High Court holds contract is king in deciding employee–contractor relationship

By Veronica Siow, Sarah Lunny, Kathleen Weston
Employment & Safety

Is it a contract of service or a contract for services?

In its first two judgments of 2022, the High Court has provided welcome clarification in the independent contractor vs employee debate, by redirecting the test back towards the interpretation of the terms of the employment contract and away from a multi-factorial analysis of post-contractual conduct.

Key takeaways 

  • The starting point for assessing whether a relationship is one of employee and employer or principal and independent contractor is the terms of the written contract; and, more specifically, whether the parties' express rights and obligations under it indicate that the worker is an employee or an independent contractor.
  • Importantly, how the parties describe the relationship in the written contract will rarely have any relevance to determining its true legal character.
  • Post-contractual conduct is unlikely to be relevant to the assessment – unless the contract is incomplete, or there is an allegation that the contract is a sham or has been varied by subsequent conduct.
  • Companies should carefully review their contracts with independent contractors to ensure that the terms accurately, and comprehensively, reflect the parties' intended relationship.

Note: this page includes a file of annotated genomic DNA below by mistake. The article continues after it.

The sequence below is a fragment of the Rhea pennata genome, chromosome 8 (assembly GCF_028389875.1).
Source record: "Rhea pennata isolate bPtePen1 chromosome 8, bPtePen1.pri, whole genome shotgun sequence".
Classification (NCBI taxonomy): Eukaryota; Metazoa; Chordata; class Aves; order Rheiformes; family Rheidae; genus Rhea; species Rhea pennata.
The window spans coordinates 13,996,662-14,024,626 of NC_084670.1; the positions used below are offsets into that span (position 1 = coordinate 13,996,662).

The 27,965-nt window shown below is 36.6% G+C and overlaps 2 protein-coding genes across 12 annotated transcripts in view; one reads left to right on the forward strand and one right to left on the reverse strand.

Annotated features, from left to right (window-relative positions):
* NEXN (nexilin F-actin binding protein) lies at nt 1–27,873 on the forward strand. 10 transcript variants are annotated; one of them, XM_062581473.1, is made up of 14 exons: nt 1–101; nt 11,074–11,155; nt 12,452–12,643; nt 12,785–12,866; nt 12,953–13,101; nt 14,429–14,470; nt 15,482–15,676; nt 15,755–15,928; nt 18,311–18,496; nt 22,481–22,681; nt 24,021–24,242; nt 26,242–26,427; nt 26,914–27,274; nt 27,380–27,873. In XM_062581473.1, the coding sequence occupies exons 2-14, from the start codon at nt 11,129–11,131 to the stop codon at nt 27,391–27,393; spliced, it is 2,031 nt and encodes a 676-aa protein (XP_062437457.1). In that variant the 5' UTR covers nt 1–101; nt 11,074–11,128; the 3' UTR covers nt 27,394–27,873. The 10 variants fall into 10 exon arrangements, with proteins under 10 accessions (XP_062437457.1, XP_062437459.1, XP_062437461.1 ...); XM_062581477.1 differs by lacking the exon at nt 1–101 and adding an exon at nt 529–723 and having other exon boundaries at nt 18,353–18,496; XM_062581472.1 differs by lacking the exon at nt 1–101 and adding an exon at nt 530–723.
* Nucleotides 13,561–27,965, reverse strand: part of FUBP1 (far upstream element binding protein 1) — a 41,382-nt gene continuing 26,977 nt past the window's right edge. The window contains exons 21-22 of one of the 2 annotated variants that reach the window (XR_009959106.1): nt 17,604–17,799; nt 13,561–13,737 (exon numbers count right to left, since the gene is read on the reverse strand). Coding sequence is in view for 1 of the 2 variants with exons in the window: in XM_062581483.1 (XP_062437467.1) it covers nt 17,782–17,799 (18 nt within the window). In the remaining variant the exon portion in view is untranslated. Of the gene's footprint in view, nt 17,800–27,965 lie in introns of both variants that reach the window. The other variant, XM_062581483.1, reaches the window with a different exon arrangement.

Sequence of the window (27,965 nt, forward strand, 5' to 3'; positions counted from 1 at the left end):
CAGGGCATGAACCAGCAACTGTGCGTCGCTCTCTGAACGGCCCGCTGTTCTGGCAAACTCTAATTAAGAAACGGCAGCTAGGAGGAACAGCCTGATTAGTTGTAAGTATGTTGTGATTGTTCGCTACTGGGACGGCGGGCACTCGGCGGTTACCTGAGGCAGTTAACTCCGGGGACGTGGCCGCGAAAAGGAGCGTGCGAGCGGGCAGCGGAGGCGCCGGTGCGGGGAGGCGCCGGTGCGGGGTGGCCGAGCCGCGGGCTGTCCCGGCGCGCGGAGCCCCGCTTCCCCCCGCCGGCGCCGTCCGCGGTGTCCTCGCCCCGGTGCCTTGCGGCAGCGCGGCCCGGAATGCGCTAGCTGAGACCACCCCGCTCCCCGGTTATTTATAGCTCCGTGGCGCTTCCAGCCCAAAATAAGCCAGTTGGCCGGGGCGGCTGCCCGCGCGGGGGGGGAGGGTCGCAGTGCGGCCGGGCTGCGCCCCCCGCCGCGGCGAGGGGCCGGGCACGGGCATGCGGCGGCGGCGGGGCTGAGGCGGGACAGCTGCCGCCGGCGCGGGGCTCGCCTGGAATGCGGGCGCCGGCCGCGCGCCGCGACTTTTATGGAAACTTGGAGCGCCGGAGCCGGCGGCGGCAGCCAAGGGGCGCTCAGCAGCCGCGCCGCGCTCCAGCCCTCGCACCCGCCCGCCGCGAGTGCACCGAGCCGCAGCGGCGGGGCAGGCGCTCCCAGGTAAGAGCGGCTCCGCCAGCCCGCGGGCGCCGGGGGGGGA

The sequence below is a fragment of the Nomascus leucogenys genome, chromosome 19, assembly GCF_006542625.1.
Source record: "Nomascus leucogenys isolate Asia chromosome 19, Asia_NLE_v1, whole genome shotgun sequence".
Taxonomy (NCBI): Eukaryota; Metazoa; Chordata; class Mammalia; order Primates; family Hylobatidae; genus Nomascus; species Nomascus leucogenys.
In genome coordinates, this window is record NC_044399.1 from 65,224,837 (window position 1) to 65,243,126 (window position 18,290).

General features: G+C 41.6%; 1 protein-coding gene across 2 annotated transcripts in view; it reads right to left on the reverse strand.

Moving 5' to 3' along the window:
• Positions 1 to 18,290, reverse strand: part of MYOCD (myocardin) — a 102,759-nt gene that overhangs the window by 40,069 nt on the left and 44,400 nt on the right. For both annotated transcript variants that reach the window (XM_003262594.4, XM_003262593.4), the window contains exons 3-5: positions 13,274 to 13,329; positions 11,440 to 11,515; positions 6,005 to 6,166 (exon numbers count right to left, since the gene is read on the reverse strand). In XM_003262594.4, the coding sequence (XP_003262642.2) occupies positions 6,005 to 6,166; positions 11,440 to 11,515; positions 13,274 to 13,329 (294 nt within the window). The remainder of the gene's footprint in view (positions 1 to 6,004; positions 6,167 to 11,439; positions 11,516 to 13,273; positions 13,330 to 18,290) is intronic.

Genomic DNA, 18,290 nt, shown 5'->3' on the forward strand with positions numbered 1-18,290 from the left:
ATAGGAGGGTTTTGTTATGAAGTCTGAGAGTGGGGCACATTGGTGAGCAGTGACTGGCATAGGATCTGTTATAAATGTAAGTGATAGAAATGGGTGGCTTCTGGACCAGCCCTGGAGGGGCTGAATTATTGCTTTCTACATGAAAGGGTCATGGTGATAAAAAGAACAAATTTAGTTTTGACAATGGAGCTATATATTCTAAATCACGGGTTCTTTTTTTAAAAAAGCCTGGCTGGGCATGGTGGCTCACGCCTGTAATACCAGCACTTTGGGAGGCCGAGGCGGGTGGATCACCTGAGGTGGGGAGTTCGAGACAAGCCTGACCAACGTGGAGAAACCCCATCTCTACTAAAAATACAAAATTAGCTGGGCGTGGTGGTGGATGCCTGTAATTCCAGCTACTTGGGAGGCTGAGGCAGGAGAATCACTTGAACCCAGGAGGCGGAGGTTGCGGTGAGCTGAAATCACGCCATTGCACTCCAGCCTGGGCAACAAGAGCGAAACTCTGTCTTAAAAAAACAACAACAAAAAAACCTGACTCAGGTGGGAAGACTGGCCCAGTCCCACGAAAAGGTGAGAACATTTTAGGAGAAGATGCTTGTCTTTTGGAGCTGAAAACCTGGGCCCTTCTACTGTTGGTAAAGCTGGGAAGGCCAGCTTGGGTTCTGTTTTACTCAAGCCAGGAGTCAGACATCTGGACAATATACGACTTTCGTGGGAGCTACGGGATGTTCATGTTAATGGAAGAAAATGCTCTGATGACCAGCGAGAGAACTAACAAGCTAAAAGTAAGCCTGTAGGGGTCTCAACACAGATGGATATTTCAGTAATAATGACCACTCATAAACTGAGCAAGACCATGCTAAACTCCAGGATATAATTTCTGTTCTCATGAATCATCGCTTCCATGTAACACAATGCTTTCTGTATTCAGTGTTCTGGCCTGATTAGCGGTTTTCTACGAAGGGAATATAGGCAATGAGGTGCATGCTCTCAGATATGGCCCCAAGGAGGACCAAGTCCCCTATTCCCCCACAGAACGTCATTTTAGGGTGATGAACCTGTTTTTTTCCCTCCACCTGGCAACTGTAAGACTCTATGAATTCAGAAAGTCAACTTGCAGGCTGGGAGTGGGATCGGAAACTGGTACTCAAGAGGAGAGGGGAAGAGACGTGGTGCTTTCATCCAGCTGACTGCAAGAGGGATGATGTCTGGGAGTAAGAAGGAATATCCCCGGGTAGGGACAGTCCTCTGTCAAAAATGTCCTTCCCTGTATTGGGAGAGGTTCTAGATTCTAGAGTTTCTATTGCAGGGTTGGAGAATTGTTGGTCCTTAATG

On 9 February 2022, the High Court delivered two decisions1 concerning the characterisation of independent contractors and employees, both of which were appeals from the Full Court of the Federal Court (the FCAFC).

(a) Personnel Contracting

The Personnel Contracting appeal was brought by the Construction, Forestry, Maritime, Mining and Energy Union on behalf of a labourer who was engaged on a written contract by a labour-hire company.

The labourer, a 22-year-old backpacker with minimal prior experience, entered into a contract with the labour-hire company, which described him as a 'self-employed contractor'. Under the contract, which afforded the labour-hire company a complex set of rights and obligations, the labourer was allocated work on construction sites run by a host builder, with which the labour-hire company had an agreement. Although the labourer was required to perform tasks assigned by the host builder, there was no contractual relationship between him and the host builder. These trilateral labour-hire agreements have colloquially been known as 'Odco' arrangements, after the decision of Odco Pty Ltd v Building Workers’ Industrial Union of Australia.2

After undertaking a 'multifactorial' assessment of the relationship between the parties, the FCAFC considered that the labourer's manner of work resembled casual employment, in that he was paid by the hour, exercised no independent discretion and operated no business of his own. However, applying previous authorities interpreting similar, factually analogous Odco-style arrangements, the FCAFC felt bound to find that the labourer was an independent contractor. Nevertheless, the FCAFC made it very clear that had it not felt bound to follow these previous authorities, it would have found the labourer to be an employee.